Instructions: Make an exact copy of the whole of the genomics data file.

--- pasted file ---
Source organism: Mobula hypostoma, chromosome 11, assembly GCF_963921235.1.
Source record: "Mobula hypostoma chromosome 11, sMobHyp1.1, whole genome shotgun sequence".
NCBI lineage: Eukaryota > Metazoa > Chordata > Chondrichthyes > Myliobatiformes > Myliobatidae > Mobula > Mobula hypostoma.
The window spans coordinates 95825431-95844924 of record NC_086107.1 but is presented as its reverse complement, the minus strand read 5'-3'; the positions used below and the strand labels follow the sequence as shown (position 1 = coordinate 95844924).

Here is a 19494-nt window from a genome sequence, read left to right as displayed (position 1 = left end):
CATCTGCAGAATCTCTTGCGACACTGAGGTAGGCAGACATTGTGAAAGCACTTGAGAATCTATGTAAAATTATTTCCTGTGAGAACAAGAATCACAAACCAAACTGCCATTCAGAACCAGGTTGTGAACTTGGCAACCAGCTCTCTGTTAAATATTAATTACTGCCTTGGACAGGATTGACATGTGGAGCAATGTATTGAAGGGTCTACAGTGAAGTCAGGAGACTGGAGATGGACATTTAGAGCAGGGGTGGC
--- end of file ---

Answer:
Source organism: Mobula hypostoma, chromosome 11, assembly GCF_963921235.1.
Source record: "Mobula hypostoma chromosome 11, sMobHyp1.1, whole genome shotgun sequence".
NCBI lineage: Eukaryota > Metazoa > Chordata > Chondrichthyes > Myliobatiformes > Myliobatidae > Mobula > Mobula hypostoma.
The window spans coordinates 95825431-95844924 of record NC_086107.1 but is presented as its reverse complement, the minus strand read 5'-3'; the positions used below and the strand labels follow the sequence as shown (position 1 = coordinate 95844924).

Here is a 19494-nt window from a genome sequence, read left to right as displayed (position 1 = left end):
CATCTGCAGAATCTCTTGCGACACTGAGGTAGGCAGACATTGTGAAAGCACTTGAGAATCTATGTAAAATTATTTCCTGTGAGAACAAGAATCACAAACCAAACTGCCATTCAGAACCAGGTTGTGAACTTGGCAACCAGCTCTCTGTTAAATATTAATTACTGCCTTGGACAGGATTGACATGTGGAGCAATGTATTGAAGGGTCTACAGTGAAGTCAGGAGACTGGAGATGGACATTTAGAGCAGGGGTGGC